Women’s Health Issues

What Are the Different Ways HIV Affects Women?

HIV can lead to a variety of health issues that are specific to women, including:

  • Problems with gynaecological health
    Cervical cancer risk is higher.
    Heart disease risk is higher.
    Drug interactions and negative effects of HIV medications
    Concerns about ageing

Pregnancy and birth control also necessitate close consultation with a physician.

The good news is that women who take HIV medicine (also known as antiretroviral therapy or ART) on a regular basis as directed and achieve and maintain an undetectable viral load can stay healthy and have almost little chance of passing HIV to an HIV-negative partner through sex.

HIV and gynaecological health problems

Gynecological issues are common among HIV-positive women. The following are some of the challenges that women may face:

Sexually transmitted illnesses (STDs)—Some STDs, such as genital herpes, pelvic inflammatory disease (PID), and chancroid, occur more frequently, are more severe, and/or are more difficult to treat in HIV-positive women than in HIV-negative women. Because HIV and other STDs might raise the risk of HIV transmission to sexual partners, STD screening and treatment is critical for the health of a woman living with HIV.
Vaginal yeast infections—Vaginal yeast infections are more common in HIV-positive women and are more difficult to treat. In women with advanced HIV or AIDS, recurrent vaginal yeast infections (those that occur at least four times a year) are more common.

Bacterial vaginosis (BV) is a condition that occurs when the quantity of specific bacteria in the vaginal area varies. BV is more common in HIV-positive women and may be more difficult to treat.

Missed periods, lighter or more bleeding, or more severe premenstrual symptoms may be experienced by HIV-positive women.
These health issues can be addressed with treatment. Consult your medical team about the best treatment options for you.

HIV and Cervical Cancer

Cervical cancer is more common among HIV-positive women. It is critical that they be checked for this condition on a frequent basis.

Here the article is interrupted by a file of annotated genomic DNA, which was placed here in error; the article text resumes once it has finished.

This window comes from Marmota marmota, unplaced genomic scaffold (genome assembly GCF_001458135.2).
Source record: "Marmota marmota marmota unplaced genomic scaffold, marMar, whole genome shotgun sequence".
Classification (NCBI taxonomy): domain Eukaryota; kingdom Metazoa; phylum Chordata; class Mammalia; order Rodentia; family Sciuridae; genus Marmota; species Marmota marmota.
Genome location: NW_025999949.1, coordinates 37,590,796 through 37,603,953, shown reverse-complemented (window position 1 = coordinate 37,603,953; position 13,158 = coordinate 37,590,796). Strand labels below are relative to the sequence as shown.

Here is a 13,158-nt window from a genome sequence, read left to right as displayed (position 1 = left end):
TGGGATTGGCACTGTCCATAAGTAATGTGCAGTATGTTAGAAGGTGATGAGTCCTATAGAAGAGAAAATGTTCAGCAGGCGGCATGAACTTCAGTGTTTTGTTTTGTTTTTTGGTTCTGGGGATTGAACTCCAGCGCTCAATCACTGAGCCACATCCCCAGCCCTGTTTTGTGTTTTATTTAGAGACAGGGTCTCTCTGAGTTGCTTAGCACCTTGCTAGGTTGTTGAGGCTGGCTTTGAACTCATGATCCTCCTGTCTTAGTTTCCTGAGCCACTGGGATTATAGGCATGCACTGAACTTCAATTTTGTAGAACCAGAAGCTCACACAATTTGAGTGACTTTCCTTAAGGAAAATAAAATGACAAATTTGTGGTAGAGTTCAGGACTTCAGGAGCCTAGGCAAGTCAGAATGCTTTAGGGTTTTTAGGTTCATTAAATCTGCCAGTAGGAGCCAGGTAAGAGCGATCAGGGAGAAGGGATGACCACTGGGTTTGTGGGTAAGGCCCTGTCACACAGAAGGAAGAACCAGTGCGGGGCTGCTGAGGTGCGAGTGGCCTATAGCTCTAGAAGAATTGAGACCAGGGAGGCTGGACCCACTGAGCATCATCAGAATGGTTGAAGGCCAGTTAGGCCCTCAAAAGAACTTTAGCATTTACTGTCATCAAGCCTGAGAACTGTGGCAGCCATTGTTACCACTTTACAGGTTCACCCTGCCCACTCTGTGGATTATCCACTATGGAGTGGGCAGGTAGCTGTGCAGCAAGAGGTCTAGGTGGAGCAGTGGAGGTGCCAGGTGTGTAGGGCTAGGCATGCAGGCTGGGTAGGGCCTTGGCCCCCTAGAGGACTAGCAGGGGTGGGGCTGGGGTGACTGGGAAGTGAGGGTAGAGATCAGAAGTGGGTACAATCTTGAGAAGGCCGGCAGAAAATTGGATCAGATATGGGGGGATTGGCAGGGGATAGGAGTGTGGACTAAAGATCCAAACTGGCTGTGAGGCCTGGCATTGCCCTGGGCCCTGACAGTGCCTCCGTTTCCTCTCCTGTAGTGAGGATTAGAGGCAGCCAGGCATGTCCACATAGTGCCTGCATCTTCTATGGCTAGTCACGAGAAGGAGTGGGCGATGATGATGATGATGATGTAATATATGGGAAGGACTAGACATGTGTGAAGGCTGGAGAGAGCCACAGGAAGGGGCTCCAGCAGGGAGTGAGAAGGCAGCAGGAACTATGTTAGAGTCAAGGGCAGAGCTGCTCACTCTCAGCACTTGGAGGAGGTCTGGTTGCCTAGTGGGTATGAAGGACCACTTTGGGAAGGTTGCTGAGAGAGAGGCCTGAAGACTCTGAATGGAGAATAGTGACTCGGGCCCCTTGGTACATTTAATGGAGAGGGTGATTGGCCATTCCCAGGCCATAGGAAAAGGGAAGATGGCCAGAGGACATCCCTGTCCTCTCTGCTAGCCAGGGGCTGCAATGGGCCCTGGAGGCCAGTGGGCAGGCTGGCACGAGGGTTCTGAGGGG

Cervical cancer begins in the cervix, the lowest, thin portion of the uterus (the womb). Human papillomavirus (HPV) infection is virtually invariably the reason.

Cervical cancer-causing HPV varieties are more frequent in HIV-positive women. As a result, women living with HIV should get regular Pap tests to detect changing cervical cells before they turn cancerous. Consult your healthcare practitioner about the best Pap test schedule for you. In addition, women (and males) with HIV infection should have the HPV vaccine until they are 26 years old.

Cervical cancer is a malignancy that is linked to AIDS. This means that when a person is diagnosed with cervical cancer, their HIV infection has advanced to AIDS.

Drug Interactions and Side Effects of HIV Medicine

Women’s HIV medicine is just as effective as men’s. Some drugs, however, can have distinct adverse effects in women than in men. Consider the following scenario:

Side effects of nevirapine (also known as Viramune or NVP) have been associated in studies to an increased risk of rashes and liver issues in women with higher CD4 counts.
Ritonavir side effects—Ritonavir (also known as Norvir or RTV) is an HIV medication that can cause nausea and vomiting in women. It is sometimes prescribed to aid the effectiveness of other HIV medications.
Women are more likely than men to develop fat deposits throughout their bodies or develop pancreatic difficulties as a result of HIV medications.

Furthermore, HIV medications can interact with other medications, potentially harming you or making your HIV medications less effective. These are some of them:

  • Medication that has been prescribed
    Medications available over-the-counter
    Alcohol and recreational drugs
    Herbal treatments

If you’re taking HIV medication and are having problems with side effects or have questions regarding drug interactions, talk to your doctor or pharmacist to come up with a solution that works for you. Unless your provider instructs you otherwise, do not reduce, skip, or stop taking your HIV medications.

HIV and Women’s Aging

Women with HIV are living longer lives as a result of efficient HIV therapy. That means they’ll suffer the same health issues as many other older women, such as heart disease, diabetes, high blood pressure, arthritis, and some malignancies, as they grow older.

As women with HIV get older, they may develop various health problems. These are some of them:

Those with HIV may reach menopause earlier or experience more intense hot flashes than women without HIV. Researchers believe that after menopause, the female hormone oestrogen begins to decline, which may influence women’s CD4 counts.

Osteoporosis is a disease that causes bones to become brittle and easily broken. It is a source of concern for all older women, but particularly for HIV-positive women. Bone loss is more rapid in HIV-positive women (and men) than in HIV-negative adults. Some HIV medications have been linked to an increased risk of osteoporosis.
Speak with your health care team if you have any questions about menopause symptoms or osteoporosis.